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Plant-based fightback over EU product names puts spotlight on dairy industry

The fierce debate over how to label plant-based dairy products in the EU has returned to the fore, with dairy-alternative players not mincing their words, according to GlobalData.

With the trend for plant-based alternatives to animal products continuing to pick up steam, both in terms of technological innovation and consumer appeal, the benefits in terms of sustainability, ethics, and health should be powerful motivators for governmental encouragement of the sector's growth.

Recent legislative activity in the EU suggests the power and cash of the animal agriculture lobby, in its various forms, is still powerful in swaying decision-makers. Now, however, a fightback from the plant-based industry has begun.

The EU has already banned the use of some dairy-derived descriptors for plant-based alternative products in recent times. For example, 'almond milk' or 'vegan cheese' are terms no longer permitted.

The move by MEPs in the European Parliament to vote to push forward with Amendment 171, which would ban all dairy-based descriptors such as 'yogurt-style' or 'cheese alternative' (along with packaging styles similar to dairy equivalents like milk cartons or blocks of butter and cheese) has caused great consternation for plant-based brands. There have been howls of bias and influence peddling.

Now Sweden-based plant-milk alternative brand Oatly has partnered with ProVeg International to petition The European Commission to reject the parliament's decision and squash Amendment 171, which it refers to as "plant-based censorship".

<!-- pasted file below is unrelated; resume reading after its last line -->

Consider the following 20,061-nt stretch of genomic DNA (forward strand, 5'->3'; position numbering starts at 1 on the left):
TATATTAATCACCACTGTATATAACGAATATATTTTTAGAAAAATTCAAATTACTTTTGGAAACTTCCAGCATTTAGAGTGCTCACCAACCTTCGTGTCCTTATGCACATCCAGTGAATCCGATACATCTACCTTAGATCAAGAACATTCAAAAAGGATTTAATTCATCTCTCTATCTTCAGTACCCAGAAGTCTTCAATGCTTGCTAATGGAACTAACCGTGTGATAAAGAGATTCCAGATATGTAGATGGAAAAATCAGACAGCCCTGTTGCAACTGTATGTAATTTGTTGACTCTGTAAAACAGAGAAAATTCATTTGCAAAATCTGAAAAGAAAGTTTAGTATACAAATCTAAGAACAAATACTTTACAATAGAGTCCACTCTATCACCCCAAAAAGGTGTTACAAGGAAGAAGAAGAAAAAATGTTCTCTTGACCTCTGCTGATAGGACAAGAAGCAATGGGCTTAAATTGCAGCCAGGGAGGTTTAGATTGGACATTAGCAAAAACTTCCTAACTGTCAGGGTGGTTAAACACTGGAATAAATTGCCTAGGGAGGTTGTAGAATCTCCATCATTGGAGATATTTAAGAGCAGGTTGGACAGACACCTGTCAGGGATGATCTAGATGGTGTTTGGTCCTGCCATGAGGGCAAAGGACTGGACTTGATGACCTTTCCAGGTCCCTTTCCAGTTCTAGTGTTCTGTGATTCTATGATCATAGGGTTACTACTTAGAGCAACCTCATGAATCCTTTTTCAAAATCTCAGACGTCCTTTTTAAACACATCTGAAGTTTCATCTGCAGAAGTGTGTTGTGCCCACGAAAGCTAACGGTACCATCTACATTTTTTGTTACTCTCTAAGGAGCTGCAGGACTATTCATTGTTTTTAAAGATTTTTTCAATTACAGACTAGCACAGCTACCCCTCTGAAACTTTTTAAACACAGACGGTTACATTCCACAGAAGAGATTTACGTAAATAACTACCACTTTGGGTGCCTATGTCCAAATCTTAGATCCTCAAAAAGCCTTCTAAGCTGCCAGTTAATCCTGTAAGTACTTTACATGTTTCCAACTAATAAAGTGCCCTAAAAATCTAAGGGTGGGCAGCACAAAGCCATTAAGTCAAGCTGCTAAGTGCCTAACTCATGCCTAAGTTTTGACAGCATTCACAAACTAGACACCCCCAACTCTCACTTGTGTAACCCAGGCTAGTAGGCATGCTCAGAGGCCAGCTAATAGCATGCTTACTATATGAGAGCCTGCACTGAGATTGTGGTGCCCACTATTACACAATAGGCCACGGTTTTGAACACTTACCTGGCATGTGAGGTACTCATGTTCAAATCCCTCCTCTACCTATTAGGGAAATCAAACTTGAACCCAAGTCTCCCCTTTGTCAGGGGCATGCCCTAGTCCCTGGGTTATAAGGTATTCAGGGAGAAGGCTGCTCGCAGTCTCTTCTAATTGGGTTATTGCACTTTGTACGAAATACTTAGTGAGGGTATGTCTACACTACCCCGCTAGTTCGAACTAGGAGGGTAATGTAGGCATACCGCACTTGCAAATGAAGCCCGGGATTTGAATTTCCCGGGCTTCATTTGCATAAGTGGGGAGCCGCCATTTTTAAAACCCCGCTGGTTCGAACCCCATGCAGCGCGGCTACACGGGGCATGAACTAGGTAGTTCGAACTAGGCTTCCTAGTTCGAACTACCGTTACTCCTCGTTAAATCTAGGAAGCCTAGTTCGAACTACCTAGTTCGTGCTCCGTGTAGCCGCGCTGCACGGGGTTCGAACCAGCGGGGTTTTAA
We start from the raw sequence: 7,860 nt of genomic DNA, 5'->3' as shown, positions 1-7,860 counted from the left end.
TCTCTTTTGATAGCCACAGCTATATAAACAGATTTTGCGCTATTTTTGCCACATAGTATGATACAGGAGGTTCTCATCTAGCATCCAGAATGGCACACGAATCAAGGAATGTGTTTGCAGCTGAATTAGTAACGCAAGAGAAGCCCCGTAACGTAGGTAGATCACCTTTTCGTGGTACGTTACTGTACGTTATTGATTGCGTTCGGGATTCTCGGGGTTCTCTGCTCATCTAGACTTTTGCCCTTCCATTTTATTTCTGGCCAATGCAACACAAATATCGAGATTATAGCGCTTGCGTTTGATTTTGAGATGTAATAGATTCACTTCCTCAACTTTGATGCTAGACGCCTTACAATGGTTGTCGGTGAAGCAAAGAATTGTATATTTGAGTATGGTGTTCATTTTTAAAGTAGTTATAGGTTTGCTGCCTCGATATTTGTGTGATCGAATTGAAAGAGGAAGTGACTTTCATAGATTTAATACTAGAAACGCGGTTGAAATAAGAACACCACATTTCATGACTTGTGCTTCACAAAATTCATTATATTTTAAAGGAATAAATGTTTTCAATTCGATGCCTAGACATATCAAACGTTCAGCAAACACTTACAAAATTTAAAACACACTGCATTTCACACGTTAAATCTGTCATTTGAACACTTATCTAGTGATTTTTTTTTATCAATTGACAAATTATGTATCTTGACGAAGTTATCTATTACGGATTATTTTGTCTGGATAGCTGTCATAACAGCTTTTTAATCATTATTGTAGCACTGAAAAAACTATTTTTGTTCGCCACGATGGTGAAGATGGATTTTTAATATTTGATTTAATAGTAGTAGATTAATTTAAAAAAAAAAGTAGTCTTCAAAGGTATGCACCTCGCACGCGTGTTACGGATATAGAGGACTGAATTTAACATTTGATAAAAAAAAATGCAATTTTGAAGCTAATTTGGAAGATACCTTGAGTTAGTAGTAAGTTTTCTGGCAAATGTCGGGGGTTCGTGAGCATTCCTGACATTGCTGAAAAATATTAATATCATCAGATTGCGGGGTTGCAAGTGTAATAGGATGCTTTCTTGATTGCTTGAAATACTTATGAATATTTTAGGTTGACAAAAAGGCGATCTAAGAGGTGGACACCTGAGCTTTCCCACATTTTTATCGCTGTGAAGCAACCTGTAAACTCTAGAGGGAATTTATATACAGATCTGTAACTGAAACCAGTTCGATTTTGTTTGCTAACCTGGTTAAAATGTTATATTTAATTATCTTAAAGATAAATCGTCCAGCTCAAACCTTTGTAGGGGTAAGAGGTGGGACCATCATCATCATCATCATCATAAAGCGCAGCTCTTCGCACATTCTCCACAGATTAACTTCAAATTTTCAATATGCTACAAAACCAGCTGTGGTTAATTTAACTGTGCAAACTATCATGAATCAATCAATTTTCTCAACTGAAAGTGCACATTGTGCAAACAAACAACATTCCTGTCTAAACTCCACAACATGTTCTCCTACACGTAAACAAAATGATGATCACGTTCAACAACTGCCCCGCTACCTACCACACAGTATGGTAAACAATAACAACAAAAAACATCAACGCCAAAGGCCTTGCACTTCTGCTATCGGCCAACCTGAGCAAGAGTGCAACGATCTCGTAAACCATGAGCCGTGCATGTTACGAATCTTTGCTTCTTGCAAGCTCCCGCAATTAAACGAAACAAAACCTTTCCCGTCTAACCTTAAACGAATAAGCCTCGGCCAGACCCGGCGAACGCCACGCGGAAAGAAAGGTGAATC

Oatly hasn't minced its words: an Instagram post noted that the vote wasn't particularly surprising "considering there are more milk lobbyists in Brussels than actual cows in the pasture during the summer months".

In October, when the parliament passed 171, GlobalData argued the move looked like "strikingly bad PR for both the dairy industry and the EU". The dairy industry looked reactionary and in opposition to trends that are increasingly ascendant, i.e. the embrace of dairy alternatives for health, ethical, sustainably-responsible reasons.

The plant-based industry's fightback could widen public awareness of the decision and raise their ire towards the EU and the dairy industry. 

A commission decision to support the Parliament's decision and force plant-based brands to reposition their products and redesign packaging could be a blow to a nascent and promising industry. It smacks of hypocrisy in relation to ethicality and sustainability. Plant-based products are supported by the public for both dietary/health benefits and their ethical and sustainable ethos and approach. 

There is often, among the innovators in the sector, a genuinely-held and evangelised commitment to changing humanity's approach to intensive farming and offering a less impactful model that still delivers for a growing population and delivers products that match the experience of animal equivalents.

These are the kind of goals that technocrats like to espouse, but the consistency of message becomes a problem when such ideals collide with relationships with industry lobbyists.

If the dairy industry really feels they need to push this issue hard, then it tends to suggest they have bigger problems than the development of a relatively small new sector. It suggests a fear of change and awareness that the prevailing course of food-chain development in the coming decades will go against them, and thus delaying tactics are required.

What may be a more forward-thinking strategy for the dairy sector would be to view plant-based alternatives as an opportunity to begin to future-proof their business models through investment and learning.

For plant-based brands, the immediate goal should be to fight their corner with maximum effort, while using the inevitable heightened public attention to such a story to raise awareness of their offerings and their positive ethos to an increasingly receptive consumer base across the EU and elsewhere.